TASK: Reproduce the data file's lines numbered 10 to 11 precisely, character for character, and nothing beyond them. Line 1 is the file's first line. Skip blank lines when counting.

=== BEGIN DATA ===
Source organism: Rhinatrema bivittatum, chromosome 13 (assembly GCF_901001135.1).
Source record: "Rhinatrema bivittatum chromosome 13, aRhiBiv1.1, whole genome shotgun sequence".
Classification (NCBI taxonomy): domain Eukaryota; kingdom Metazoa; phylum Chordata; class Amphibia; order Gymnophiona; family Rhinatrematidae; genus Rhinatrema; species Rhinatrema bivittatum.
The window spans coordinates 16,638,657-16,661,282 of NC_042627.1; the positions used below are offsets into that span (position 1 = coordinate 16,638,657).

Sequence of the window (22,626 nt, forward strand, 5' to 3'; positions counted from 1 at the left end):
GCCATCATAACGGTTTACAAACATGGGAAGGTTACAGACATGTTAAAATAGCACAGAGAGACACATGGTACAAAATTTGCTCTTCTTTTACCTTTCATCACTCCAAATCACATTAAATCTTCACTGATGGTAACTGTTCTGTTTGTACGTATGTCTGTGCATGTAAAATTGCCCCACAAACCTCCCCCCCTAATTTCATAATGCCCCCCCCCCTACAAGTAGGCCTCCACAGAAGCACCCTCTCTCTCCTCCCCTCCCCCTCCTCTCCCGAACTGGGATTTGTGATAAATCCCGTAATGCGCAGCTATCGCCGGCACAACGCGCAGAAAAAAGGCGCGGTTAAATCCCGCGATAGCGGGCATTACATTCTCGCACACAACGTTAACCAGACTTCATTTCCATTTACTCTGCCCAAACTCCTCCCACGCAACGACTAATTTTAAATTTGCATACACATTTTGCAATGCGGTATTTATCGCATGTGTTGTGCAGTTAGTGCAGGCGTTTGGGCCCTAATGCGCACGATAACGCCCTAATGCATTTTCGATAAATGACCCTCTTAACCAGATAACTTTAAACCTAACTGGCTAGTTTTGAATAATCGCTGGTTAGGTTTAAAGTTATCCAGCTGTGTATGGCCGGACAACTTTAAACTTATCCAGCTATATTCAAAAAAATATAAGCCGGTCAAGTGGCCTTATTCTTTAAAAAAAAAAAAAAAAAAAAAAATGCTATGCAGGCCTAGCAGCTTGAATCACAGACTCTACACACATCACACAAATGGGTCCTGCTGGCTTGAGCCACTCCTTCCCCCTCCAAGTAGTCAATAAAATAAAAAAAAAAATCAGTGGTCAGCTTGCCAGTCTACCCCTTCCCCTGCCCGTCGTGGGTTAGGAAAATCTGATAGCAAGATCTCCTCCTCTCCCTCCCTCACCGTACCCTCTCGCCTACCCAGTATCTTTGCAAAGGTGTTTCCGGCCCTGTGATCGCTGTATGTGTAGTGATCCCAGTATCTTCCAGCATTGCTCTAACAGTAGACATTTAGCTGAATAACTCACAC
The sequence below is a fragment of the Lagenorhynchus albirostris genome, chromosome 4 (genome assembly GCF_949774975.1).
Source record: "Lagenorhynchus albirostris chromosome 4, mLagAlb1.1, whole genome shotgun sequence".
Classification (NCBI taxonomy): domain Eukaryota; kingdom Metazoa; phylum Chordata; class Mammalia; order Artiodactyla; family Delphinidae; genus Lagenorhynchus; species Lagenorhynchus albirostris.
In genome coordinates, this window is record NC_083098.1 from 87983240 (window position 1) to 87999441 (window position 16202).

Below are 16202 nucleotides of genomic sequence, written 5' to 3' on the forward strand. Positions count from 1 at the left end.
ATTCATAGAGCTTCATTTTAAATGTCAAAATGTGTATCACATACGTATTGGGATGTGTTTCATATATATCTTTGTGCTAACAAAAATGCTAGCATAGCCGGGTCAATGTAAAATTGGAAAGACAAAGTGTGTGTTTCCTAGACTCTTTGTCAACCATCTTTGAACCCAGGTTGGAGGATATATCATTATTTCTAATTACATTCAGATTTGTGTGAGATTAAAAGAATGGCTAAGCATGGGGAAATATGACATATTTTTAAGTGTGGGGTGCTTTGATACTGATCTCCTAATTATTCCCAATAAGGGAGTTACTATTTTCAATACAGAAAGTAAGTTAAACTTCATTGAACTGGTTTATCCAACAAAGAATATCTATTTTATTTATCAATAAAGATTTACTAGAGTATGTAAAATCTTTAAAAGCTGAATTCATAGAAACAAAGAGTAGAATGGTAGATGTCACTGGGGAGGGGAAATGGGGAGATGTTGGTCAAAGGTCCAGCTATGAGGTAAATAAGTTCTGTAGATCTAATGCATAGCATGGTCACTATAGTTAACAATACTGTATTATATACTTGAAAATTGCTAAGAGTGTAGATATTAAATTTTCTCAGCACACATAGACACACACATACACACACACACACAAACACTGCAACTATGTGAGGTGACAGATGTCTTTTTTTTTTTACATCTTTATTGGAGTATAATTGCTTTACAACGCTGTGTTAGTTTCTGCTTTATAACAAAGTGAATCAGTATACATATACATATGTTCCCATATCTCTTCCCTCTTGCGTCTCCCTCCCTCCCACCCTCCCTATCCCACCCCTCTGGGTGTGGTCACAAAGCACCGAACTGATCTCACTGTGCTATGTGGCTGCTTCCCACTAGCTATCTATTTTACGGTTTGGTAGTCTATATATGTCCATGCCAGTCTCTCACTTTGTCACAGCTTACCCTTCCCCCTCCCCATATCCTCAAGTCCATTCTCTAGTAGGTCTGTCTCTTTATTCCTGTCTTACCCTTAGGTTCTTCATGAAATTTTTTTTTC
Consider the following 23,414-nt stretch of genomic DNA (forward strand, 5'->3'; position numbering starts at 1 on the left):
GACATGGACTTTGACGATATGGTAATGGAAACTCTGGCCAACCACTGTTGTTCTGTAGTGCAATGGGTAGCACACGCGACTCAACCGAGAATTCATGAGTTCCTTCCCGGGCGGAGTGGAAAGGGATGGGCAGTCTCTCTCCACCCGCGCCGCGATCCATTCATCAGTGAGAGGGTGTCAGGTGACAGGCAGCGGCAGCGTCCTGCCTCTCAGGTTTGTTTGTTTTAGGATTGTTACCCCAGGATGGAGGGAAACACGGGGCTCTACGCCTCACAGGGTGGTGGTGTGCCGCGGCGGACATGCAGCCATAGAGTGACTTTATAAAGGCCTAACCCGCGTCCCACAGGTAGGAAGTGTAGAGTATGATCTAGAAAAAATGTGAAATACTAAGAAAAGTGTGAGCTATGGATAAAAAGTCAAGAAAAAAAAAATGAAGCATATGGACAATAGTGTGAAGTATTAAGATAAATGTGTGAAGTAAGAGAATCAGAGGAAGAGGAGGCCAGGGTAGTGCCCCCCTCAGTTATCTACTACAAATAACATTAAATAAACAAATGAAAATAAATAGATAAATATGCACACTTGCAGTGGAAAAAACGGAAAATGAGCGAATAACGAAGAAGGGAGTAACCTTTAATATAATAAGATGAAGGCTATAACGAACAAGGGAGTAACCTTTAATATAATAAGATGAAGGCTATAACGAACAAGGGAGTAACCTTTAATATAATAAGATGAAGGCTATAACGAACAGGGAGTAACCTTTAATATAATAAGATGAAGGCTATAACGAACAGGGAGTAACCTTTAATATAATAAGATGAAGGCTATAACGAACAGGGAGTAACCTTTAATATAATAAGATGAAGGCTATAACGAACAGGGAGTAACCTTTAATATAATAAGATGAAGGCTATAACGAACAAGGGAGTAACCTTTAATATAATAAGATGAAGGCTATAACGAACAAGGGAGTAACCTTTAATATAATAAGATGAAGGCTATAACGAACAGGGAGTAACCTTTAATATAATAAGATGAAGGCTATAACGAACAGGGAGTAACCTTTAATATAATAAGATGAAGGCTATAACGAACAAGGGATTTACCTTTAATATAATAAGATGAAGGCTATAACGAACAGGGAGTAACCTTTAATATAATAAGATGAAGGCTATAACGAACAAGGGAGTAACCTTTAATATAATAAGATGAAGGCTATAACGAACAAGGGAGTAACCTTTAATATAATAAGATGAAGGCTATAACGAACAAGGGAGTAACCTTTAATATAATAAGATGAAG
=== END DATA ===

In genome coordinates, this window is record NC_083098.1 from 87983240 (window position 1) to 87999441 (window position 16202).

Below are 16202 nucleotides of genomic sequence, written 5' to 3' on the forward strand. Positions count from 1 at the left end.